Let’s take a look.

 

 

Supercell

This Finnish company produces mobile video games, and generates over $2 billion in sales a year despite having just over 200 employees.

The secret to this success, according to CEO Ilkka Paananen, is allowing each team a great deal of autonomy, thereby developing their own decision-making skills. Paananen says his goal is ‘ to be the world’s least powerful CEO. What I mean by this is that the fewer decisions I make, the more the teams are making. In a dream scenario that means the team is making all the decisions.’

 

Salesforce

A global leader in CRM and other software, Salesforce have created a loyal and passionate workplace culture.

Jody Kohner, Senior Vice President of Employee Marketing and Engagement, has shared some pearls of wisdom about how employee experience is great for business.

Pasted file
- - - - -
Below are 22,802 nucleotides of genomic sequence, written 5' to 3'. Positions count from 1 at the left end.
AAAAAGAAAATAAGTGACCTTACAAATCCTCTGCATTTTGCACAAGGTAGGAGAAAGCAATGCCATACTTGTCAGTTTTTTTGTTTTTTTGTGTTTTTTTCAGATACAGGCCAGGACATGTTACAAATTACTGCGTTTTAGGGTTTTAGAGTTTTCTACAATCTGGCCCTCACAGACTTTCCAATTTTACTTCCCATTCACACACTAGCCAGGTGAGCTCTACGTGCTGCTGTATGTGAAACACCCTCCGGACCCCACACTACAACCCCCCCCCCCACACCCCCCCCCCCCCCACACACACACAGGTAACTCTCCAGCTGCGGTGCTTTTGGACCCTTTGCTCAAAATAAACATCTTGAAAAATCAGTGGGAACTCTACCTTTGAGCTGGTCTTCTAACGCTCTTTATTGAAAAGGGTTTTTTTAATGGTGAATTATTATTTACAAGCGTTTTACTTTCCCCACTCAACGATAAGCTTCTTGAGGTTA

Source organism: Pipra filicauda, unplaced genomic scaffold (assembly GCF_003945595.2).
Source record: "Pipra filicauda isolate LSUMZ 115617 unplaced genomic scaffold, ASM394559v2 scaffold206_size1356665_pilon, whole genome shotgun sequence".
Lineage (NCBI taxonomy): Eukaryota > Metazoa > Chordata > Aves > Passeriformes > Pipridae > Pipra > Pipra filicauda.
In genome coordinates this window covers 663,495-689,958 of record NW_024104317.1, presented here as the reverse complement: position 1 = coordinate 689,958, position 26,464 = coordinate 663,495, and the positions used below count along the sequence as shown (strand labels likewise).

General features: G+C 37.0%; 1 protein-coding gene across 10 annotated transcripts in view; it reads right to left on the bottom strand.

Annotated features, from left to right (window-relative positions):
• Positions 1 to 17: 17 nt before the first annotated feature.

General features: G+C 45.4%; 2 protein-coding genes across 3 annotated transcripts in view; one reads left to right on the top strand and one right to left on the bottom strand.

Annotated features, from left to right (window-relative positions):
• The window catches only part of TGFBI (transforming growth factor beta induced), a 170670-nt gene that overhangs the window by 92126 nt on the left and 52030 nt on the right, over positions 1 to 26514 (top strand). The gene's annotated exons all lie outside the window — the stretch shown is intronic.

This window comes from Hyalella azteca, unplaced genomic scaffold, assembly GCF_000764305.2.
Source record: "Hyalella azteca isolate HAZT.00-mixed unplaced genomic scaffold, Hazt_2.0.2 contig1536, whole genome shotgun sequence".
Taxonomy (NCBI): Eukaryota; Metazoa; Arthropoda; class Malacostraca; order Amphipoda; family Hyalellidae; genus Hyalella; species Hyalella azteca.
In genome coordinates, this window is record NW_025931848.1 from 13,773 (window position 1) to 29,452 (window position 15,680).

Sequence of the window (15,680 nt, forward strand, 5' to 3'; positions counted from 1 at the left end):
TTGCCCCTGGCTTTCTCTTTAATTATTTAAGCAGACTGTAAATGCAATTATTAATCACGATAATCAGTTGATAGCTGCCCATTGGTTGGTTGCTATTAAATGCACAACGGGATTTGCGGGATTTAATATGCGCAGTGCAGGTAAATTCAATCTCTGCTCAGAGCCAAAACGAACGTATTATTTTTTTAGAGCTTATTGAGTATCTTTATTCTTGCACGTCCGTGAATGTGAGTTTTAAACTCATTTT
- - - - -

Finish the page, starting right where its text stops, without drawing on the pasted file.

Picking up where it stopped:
Beyond the product or service on offer, Kohner is convinced that customers ‘didn’t really care what else was out there; they wanted the energy of our people brought to their company.’

When it comes to Salesforce’s success, Kohner says: ‘we don’t take it for granted. We write it down, we prioritise it, measure it and hold ourselves accountable for it. We’ve found if everyone is aligned, we have 30,000 champions of this culture and it fuels itself.’

 

Bidfood

Customer and User Experience - Bidfood

One of the UK’s leading foodservice providers, Bidfood were the Overall Winners at last year’s UK Employee Experience Awards.